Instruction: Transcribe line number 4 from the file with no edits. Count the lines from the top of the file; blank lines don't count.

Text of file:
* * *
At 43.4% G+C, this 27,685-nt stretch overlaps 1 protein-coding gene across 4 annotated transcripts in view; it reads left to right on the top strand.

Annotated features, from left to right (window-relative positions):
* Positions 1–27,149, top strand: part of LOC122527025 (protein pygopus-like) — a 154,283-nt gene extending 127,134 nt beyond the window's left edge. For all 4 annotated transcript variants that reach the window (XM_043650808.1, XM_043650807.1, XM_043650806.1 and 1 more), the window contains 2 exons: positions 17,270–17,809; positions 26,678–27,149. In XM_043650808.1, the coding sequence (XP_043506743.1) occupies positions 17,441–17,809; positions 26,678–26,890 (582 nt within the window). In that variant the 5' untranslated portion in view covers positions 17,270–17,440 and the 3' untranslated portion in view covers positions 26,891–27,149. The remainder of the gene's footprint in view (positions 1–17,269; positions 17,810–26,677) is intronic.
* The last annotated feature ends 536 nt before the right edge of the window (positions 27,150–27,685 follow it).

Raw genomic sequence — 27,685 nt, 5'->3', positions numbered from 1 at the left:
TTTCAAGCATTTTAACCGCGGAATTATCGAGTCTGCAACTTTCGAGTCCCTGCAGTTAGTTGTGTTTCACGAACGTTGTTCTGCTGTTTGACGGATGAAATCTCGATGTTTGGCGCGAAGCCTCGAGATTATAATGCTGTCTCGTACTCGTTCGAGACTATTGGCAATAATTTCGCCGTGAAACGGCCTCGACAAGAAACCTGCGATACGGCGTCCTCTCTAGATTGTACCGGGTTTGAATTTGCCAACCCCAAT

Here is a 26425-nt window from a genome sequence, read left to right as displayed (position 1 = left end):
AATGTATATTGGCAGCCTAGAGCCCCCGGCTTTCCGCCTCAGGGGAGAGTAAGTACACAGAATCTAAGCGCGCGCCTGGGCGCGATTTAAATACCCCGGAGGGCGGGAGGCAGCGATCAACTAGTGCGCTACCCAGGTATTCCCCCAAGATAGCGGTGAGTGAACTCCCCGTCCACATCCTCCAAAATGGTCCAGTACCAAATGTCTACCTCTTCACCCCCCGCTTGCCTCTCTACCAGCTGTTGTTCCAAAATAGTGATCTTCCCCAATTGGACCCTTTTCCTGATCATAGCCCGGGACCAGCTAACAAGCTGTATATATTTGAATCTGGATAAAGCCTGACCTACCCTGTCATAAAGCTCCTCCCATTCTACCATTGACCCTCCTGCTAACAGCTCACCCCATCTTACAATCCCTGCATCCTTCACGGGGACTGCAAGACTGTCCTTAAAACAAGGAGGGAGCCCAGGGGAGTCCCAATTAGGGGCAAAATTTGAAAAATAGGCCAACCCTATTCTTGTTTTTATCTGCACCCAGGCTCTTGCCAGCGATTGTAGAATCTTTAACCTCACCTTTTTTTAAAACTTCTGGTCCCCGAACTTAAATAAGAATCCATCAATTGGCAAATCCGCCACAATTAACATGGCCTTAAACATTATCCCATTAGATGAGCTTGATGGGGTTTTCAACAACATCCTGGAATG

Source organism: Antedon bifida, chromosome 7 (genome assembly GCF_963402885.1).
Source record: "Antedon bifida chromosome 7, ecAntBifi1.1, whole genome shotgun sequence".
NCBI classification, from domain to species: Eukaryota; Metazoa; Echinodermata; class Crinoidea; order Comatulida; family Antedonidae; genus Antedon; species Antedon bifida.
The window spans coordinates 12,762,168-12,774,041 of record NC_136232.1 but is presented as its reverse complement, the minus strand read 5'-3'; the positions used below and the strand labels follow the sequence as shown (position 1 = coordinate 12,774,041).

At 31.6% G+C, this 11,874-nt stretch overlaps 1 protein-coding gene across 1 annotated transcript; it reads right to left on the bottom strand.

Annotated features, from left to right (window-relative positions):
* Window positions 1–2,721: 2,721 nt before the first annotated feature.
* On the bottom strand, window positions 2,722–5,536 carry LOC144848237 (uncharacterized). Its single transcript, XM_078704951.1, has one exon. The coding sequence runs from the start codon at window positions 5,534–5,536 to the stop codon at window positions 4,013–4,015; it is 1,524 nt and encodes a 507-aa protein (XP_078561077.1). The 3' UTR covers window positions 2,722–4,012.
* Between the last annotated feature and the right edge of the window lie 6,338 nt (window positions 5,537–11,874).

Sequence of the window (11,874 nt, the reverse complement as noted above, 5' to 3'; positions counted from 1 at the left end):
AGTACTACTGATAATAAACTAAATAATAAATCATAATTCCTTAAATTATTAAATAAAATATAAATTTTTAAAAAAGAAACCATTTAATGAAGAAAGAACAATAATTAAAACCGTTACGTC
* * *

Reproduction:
* The last annotated feature ends 536 nt before the right edge of the window (positions 27,150–27,685 follow it).